Movie Review: Bride of Frankenstein (1935)

Our journey through the Universal Monsters blu-ray set  continues, with the first (and only) sequel within it. So let’s put our neck-bolts on and get ready to talk about it.

Ladies and gentlemen… “Bride of Frankenstein”.

Set immediately after the horrifying events of the first movie, we follow the Monster (Boris Karloff) as he makes a daring escape, trying to just be left in peace. All while the somehow still alive Dr. Frankenstein (Colin Clive) once again is in the business to create life. This movie is a little falsely advertised. The bride does technically exist in this movie, but spoiler alert, she’s barely fuckin’ in it. She only shows up for a minute right at the end, barely playing any role in it. The story leading up to that is excellent, and I don’t mind the bride scene either… but when your movie is named after something that’s only there for a minute, then you kinda fucked up, I feel. It’s like if you took “Fight Club” and named it “The Harassment of Raymond K. Hessel”, yes it happens in the movie, but it’s such a minor element that it’s not worth naming the movie after it. Wow, I spent a lot of time on that one thing… but I guess I can justify that with “the movie is very mismarketed”.  Anyway, the rest of the story is great, they get some excellent drama of the Monster being on the run from the mob of scared people. There is a lot of nuance within the narrative, it is emotionally engaging. But man, that title snafu really bugs me.

The characters in this are colorful (ironic, given the monochrome) and entertaining. Let’s start with Boris Karloff as the Monster. He’s a tender creature, someone who doesn’t want to hurt anyone, but is sometimes forced because he’s trying to survive. He has such a beautifully tragic arc in this movie, and Karloff’s performance is fantastic. Colin Clive returns as Dr. Frankenstein, and he’s a little more reserved this time around… and Clive does a good job with his performance. And the supporting cast, containing people like Valerie Hobson, Ernest Theisger, Elsa Lanchester, Dwight Frye, O.P. Heggie, and more, all do quite well in their respective roles. Theeeeeen there’s one cast member I don’t like. That is one Una O’Connor. She was also in “The Invisible Man”, in which she was kinda fun. Here however she doesn’t fit. Her performance doesn’t work with the serious tone of this… and she has a lot of screen time. Do you see the problem with that one? But yeah, one really big sore thumb in an otherwise great cast.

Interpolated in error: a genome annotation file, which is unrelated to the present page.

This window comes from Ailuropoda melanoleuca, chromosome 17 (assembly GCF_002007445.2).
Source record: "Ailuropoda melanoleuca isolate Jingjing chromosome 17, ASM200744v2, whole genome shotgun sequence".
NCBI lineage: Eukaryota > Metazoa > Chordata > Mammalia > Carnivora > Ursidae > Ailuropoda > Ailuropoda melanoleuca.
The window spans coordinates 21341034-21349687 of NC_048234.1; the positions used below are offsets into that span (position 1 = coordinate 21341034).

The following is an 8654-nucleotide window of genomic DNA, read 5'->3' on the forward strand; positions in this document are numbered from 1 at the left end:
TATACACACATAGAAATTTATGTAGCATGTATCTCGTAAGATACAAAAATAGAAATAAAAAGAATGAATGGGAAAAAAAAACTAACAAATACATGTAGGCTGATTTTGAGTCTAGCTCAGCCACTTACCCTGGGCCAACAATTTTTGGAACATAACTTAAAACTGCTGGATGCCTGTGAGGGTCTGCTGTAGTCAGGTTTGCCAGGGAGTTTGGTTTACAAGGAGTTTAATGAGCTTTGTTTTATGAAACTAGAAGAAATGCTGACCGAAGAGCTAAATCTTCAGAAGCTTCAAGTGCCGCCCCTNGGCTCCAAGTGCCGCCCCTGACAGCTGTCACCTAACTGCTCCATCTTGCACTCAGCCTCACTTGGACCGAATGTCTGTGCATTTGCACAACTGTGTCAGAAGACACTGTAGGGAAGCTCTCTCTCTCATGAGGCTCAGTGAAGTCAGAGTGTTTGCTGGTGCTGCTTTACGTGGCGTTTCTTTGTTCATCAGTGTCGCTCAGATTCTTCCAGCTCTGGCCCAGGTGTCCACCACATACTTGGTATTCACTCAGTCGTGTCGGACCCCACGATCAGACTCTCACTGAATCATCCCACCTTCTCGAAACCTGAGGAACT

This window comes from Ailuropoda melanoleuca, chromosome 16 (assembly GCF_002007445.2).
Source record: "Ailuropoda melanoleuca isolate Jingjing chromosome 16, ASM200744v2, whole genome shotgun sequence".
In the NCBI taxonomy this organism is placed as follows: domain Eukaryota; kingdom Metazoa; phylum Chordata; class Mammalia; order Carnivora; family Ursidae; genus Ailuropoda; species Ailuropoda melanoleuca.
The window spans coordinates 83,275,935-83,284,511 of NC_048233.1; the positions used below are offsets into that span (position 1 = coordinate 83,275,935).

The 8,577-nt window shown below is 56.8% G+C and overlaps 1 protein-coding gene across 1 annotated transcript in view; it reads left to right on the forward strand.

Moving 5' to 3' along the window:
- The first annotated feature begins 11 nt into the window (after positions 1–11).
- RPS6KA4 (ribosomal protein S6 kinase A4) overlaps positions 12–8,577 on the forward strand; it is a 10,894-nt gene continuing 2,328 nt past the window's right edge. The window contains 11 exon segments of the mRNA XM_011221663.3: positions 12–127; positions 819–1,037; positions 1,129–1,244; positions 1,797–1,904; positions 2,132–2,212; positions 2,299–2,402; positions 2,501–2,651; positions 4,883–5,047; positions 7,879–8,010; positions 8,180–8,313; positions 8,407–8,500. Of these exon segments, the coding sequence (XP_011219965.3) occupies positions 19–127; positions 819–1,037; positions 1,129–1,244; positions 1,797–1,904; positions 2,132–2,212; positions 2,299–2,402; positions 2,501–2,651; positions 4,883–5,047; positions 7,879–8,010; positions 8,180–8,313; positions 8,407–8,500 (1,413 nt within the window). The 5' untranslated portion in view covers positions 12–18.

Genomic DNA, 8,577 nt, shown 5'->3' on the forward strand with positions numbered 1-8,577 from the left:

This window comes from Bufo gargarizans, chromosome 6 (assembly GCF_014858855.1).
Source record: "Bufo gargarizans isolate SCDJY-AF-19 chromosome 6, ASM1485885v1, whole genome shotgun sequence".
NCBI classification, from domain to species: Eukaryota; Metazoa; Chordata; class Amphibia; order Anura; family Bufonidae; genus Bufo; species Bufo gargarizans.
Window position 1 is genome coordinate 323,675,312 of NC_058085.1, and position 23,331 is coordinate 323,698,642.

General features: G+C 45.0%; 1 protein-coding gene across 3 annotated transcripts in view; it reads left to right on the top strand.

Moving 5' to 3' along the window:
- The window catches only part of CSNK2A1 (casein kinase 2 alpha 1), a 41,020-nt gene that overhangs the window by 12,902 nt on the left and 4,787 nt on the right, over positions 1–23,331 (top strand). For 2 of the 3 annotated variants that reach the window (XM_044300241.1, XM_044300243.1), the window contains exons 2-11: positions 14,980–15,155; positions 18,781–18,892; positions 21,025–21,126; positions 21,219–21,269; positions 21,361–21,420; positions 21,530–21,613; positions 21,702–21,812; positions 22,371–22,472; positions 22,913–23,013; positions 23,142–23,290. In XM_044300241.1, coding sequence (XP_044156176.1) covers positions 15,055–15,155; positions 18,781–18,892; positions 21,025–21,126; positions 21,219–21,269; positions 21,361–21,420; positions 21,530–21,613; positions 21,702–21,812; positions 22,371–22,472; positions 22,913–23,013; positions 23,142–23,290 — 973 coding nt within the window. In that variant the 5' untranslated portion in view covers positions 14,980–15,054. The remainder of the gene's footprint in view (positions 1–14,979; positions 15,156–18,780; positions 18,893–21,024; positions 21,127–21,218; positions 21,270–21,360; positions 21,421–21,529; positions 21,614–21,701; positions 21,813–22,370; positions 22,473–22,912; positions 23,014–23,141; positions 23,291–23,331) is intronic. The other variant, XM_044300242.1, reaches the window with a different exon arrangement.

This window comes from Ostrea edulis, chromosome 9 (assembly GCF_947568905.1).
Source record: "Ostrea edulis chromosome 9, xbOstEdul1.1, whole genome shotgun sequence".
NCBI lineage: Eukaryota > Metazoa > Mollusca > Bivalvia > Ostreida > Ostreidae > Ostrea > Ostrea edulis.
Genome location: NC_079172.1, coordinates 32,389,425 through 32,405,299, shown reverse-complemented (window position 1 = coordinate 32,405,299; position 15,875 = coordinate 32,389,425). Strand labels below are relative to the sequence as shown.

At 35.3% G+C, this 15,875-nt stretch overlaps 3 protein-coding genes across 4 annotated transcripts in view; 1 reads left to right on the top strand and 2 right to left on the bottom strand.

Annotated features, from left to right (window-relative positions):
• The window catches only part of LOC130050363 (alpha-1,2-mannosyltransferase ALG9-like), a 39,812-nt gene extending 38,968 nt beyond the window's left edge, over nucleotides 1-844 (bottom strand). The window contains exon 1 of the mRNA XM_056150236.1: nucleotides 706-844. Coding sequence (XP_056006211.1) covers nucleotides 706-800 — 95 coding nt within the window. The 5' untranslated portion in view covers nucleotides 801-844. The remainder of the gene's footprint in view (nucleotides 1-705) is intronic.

The score for the movie was composed by Franz Waxman, and I think he did a good job with it. It’s fun, it’s decently emotional, and it overall does fit the whole mad science/gothic vibe for it. It just works for this movie pretty well.

The director of the first movie, James Whale, came back to direct “Bride of Frankenstein” as well, and once again his direction is spectacular. This man was very much ahead of his time, giving scenes a lot of exciting camera movements and angles that almost felt ahead of their time. Whale’s direction is electrifying, and when you combine that with the cinematography of John Mescall’s cinematography, you get a movie that is beautiful to look at.

This movie has been very well received. On Rotten Tomatoes it has a 98% positive rating and a “Fresh” certification. On Metacritic it has a score of 95/100. And on imdb.com it has a score of 7.8/10. The movie even was nominated for an Oscar in the category of Best Sound.

So yeah, I don’t love “Bride of Frankenstein” as much as most people. It has some flaws within its title-story ratio, and also one painful performance… but it’s still a solid flick. It has a good plot, okay characters, great performances, good music, and great direction/cinematography. Time for my final score. *ahem*. My final score for “Bride of Frankenstein” is an 8.11/10. So while flawed, it’s still worth buying.

My review of “Bride of Frankenstein” is now completed.

The film twitter people are gonna kill me for me… and then reanimate me so they can kill me again.

2 thoughts on “Movie Review: Bride of Frankenstein (1935)

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